"Technology cannot produce new ideas," Crow said. "Technology cannot produce new understandings. Technology cannot produce new connections between disciplines."
He's wary of other models that threaten to "unbundle" the college degree entirely from institutions, and disconnect it completely from in-person interaction.
"That's a fatal error," he said.
The factory model has its advantages. Peer pressure — and paying tuition — incentivize students to stick with classes. Roughly 90 percent who sign up for MOOCs aren't completing.
Coursera co-founder Daphne Koller's response to that is that 80 to 85 percent who intend to complete a MOOC do so. It's just that most don't want or need a whole class. So really, she says, MOOCs actually help solve academia's wasted time problem.
But Koller admits MOOCs can't do everything.
"If you have the opportunity to sit in a classroom with a great lecturer, 12 people around the table having a discussion, then by all means that is the best educational experience you can have," Koller, a former Stanford computer science professor, told a recent conference of education journalists there.
"I'm not trying to substitute that with technology," she said. "But even at Stanford I can't make the claim that students spend the majority of their time in classes with less than 20 people."
Changing concepts of academic time could have far-reaching effects, on both costs and classrooms.
More than a century ago, the Carnegie Foundation invented the "credit hour," which became the basic unit of academic time across education, measuring hours spent in class but not necessarily what students learned.
Now, the foundation is reviewing the whole model with an eye possibly toward a more competency-based approach — awarding credit for what students learn, not how long.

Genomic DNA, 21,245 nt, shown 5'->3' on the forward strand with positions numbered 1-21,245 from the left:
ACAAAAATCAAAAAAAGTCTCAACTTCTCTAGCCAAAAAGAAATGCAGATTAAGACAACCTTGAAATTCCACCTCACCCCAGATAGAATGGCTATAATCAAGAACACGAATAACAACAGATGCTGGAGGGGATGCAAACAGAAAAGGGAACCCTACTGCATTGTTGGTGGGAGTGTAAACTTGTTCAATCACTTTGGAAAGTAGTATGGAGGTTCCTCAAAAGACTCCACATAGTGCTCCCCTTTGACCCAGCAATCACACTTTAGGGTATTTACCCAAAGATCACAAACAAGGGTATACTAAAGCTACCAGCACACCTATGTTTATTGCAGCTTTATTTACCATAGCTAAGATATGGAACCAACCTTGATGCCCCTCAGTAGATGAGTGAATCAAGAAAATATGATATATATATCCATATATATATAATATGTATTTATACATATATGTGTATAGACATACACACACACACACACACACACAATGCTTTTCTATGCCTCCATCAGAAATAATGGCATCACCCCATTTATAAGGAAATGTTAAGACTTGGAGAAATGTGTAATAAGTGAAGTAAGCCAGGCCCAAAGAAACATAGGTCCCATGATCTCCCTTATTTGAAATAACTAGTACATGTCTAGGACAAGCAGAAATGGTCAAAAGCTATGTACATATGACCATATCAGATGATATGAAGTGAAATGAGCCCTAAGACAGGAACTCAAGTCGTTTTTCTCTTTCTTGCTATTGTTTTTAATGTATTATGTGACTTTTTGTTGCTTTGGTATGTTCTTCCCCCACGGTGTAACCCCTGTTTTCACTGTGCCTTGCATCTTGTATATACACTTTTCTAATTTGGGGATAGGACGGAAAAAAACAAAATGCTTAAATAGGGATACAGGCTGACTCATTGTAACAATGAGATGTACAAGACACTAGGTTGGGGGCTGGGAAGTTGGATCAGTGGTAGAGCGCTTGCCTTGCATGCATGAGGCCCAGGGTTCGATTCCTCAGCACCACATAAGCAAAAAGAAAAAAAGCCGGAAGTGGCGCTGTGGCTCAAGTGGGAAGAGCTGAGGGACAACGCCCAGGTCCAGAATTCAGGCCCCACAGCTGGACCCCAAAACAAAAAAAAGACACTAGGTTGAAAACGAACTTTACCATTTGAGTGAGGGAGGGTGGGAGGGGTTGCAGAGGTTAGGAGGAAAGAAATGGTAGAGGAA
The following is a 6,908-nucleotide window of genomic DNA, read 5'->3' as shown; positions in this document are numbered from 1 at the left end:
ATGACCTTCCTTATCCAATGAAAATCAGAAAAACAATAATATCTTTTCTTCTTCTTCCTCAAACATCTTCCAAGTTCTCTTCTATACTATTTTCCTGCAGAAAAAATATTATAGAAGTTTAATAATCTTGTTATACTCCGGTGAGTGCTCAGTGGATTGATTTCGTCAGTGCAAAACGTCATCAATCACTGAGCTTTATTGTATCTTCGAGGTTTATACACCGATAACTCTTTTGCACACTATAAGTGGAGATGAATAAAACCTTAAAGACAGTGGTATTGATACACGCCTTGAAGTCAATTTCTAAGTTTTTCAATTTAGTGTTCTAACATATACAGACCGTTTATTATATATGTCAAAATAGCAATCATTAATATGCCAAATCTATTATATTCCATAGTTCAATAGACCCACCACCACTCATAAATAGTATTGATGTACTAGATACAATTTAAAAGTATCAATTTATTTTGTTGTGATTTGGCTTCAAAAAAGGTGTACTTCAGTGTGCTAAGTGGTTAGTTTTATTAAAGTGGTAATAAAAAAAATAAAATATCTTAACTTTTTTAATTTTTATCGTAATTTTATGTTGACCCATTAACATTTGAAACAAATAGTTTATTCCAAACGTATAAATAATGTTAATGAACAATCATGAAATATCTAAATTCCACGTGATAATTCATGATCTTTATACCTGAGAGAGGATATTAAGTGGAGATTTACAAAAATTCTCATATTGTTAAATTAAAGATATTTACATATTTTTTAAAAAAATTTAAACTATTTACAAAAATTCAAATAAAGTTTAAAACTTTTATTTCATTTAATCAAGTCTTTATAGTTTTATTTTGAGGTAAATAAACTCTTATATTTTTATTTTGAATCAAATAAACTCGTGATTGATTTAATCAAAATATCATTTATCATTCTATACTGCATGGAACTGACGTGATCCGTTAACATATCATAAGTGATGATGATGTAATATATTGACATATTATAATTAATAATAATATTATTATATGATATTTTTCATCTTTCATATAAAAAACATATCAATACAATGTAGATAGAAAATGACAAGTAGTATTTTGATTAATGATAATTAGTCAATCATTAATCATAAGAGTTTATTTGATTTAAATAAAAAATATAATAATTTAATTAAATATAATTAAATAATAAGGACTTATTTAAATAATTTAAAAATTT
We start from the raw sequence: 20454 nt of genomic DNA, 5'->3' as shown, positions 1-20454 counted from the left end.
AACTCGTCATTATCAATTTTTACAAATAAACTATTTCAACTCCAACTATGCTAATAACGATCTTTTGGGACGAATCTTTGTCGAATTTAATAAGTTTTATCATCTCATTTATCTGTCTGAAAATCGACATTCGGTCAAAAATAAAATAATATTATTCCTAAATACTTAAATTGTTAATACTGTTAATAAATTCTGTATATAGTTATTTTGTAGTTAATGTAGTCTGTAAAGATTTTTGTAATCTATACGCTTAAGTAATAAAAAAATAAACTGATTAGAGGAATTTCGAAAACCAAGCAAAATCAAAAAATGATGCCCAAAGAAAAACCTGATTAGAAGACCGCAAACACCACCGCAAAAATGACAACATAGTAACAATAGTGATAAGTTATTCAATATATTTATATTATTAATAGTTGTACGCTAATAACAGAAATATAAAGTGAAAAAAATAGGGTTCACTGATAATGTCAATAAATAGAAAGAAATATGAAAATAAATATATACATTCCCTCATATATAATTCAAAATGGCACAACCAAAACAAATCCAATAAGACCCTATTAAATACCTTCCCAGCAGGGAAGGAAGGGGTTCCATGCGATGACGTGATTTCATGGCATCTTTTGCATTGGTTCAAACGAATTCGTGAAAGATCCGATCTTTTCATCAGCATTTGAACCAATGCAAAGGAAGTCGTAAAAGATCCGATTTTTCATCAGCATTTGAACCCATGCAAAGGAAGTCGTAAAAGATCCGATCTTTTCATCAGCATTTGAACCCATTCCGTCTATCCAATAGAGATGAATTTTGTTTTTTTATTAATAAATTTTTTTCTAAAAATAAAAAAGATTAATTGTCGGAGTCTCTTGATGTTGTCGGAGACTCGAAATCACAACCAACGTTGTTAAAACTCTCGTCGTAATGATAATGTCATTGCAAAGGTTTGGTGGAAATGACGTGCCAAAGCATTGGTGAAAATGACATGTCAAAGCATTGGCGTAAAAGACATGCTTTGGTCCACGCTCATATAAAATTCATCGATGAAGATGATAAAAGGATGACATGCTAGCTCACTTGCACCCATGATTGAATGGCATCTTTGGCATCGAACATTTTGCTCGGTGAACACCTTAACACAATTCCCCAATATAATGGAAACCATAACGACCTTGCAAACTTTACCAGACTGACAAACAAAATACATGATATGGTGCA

The U.S. government is interested, too. In March, the Department of Education approved a competency-based program at Southern New Hampshire University and signaled other colleges could get federal approval for programs that don't mark time in traditional credit hours. Such programs are starting to emerge.
For students who want to move through college quickly, "this has the potential of really changing the cost curve," said Jeff Selingo, editor at large at the Chronicle of Higher Education and author of the new book "College (Un)bound: The Future of Higher Education and What It Means for Students." For others, it could free up time for other important learning experiences — like research with faculty or study abroad.
But change won't come easily. The credit hour is consistent and measurable. Carnegie admits competency-based learning is hugely complex, and it could end up sticking with the credit hour. When 46 countries in Europe recently integrated their system of academic credit, they stuck with a mostly time-based system.
Similarly tectonic shifts may be happening with accreditation — another traditional pillar of American higher education that's been a model for the world, but which technology threatens to transform.
Accreditation, a process essentially run by traditional universities, determines who can award credit and degrees and collect federal financial aid dollars. It offers a quality control other countries envy. But it's also a kind of self-regulating club that limits competition. To education entrepreneurs who can't give credits or degrees, it's an innovation-squelching monopoly that keeps them from offering their solutions to the problem of college affordability.
The Obama administration said earlier this year it wants more flexibility in the accreditation system, to reward things like value and student outcomes — results, rather than just faculty and physical resources a college provides.
Such developments could open the door to new types of providers. They have entrepreneurs optimistic, though pushing for more.
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